#bikeschool: Bike Prices

22
Nov
2011

Bike Prices

by Aaron Madrid (#bikeschool student and guest professor)

Not long ago I was given the privilege of hosting a night of #Bikeschool. The second question I asked pertained to a subject that I personally have very strong opinions on, the price of bikes. Upon asking my question, it became clear that many others do as well.

Most of you who follow me on twitter, or have spoken to me in person, know that I am new to the cycling world. For me, the biggest obstacle to overcome was the cost of a nice bike. When I initially began asking around about what bikes to look into, the only responses I would find fell in to two separate categories. The first category of answers all essentially just said; don’t buy from a “big box”.  The rest of the answers all said something to the effect of “the brand doesn’t matter; just make sure the bike fits!” Armed with these two pieces of advice I headed out shopping…and was immediately disheartened by what I found. The cheapest bike I could find at one of my two local shops would cost me at least $400 dollars and when I asked for help, I was always pointed to a bike nearly twice that price, which would actually fit me. Eventually I ended up with a bike from a big box, until I saved enough to get a bike I really wanted from my local shop.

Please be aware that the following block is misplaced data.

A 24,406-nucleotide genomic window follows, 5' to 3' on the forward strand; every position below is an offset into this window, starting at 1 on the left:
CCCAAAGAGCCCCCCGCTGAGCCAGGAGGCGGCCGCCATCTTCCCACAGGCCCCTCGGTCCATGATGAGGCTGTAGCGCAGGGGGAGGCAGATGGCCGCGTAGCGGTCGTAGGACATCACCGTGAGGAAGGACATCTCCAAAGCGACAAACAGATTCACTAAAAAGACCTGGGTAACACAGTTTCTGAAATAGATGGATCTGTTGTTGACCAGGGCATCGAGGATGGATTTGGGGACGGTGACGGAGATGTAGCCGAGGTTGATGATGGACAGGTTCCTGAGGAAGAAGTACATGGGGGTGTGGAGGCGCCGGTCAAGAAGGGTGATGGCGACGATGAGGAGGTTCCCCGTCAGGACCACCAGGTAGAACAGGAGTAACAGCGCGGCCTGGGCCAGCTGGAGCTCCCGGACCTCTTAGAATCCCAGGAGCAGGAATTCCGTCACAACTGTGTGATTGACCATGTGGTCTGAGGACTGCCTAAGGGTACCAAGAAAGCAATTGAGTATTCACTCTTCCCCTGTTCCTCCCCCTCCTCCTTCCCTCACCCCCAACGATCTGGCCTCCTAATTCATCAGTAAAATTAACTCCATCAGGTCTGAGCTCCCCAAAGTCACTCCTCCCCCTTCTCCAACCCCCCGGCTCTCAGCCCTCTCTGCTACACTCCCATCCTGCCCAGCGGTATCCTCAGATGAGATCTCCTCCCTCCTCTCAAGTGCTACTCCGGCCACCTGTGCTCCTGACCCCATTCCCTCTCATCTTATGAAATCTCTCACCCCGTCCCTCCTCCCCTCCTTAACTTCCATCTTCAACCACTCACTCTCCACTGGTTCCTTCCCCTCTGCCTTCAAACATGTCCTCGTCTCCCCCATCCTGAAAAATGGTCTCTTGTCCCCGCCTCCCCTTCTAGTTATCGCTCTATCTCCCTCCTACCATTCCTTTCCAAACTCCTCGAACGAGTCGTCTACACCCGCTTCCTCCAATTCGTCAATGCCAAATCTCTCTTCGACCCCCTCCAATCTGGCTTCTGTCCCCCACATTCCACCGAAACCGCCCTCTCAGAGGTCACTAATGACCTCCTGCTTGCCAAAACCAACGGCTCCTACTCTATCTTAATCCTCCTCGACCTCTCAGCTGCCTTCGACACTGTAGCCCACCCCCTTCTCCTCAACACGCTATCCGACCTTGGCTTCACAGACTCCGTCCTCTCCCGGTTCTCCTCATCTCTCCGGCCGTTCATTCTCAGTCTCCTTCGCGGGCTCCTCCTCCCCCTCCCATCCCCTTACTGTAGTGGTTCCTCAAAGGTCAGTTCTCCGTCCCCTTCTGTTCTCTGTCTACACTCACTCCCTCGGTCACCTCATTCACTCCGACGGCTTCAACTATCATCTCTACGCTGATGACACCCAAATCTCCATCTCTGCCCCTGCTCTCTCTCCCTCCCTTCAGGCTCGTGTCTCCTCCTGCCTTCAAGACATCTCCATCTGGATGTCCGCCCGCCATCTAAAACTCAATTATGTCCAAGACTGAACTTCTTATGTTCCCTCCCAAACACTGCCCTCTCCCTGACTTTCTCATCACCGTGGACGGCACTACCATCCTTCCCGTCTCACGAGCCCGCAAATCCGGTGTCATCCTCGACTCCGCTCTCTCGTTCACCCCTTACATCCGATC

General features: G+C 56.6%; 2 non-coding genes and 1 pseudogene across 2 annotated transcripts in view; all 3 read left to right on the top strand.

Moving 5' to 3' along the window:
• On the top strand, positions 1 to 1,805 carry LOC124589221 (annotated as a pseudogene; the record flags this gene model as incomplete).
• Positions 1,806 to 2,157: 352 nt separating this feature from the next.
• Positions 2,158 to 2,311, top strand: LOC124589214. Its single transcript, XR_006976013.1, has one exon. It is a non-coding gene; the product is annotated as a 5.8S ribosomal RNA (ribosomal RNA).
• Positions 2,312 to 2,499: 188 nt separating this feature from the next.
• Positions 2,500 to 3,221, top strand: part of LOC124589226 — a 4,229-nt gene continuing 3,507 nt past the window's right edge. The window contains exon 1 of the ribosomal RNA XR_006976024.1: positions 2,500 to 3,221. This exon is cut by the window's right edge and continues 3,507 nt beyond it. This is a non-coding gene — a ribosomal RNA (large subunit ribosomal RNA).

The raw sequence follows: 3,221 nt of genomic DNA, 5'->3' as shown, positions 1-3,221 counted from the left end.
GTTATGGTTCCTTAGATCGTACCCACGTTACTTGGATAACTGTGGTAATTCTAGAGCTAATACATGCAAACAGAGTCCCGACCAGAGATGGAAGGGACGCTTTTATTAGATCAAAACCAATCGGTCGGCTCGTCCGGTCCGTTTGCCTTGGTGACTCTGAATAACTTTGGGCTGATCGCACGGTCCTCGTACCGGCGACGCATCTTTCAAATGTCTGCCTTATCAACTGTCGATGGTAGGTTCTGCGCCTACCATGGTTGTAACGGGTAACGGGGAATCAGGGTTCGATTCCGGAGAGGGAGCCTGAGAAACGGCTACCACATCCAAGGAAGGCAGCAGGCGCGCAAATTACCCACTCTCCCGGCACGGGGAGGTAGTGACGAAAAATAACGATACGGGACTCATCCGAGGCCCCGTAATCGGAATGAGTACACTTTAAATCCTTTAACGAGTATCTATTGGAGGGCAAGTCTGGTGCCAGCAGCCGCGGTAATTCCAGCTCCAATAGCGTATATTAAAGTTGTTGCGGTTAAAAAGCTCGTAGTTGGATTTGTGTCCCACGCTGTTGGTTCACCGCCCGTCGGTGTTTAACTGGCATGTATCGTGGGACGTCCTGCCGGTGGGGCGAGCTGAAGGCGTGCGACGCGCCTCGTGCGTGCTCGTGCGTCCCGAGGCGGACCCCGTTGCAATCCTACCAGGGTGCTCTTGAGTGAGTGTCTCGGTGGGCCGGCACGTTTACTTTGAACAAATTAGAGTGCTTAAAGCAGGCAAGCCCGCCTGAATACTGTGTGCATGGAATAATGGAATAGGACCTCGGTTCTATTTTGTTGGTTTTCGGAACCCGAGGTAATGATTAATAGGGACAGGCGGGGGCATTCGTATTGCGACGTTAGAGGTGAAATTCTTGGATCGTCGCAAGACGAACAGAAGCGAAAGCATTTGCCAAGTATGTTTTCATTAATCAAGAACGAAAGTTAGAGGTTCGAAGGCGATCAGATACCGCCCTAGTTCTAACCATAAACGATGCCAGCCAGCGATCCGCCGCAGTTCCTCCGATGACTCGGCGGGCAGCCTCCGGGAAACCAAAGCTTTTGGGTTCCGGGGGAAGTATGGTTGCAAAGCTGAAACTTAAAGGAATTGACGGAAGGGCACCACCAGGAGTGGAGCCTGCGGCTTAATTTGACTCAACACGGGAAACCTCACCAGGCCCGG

As I grew more and more fond of my new hobby, I began to learn more about the various bike companies, their products, and the nature of the industry itself. I could not believe that there were bikes out there that cost more than my car! I thought it would be a good question for #bikeschool. Is the price gap fair between a lower priced bike and a high-end bike? Answers were all over the place, from a simple “no” to some more interesting side discussions about high-end bikes being more like works or art and thus justifying the price. I felt that ever since that night, perhaps that question needed a little further flushing out, and that perhaps others would care to weigh in, in more detail. Personally I feel that if the cost to me accurately reflects the cost to the manufacturer (obviously leaving room for some profit for them, this is capitalist America after all) then that is all that matters. I don’t think anyone expects to be given anything for free. However, as I came to these conclusions, test rode different bikes, and explored the various models I began to wonder just how fair these price gaps were.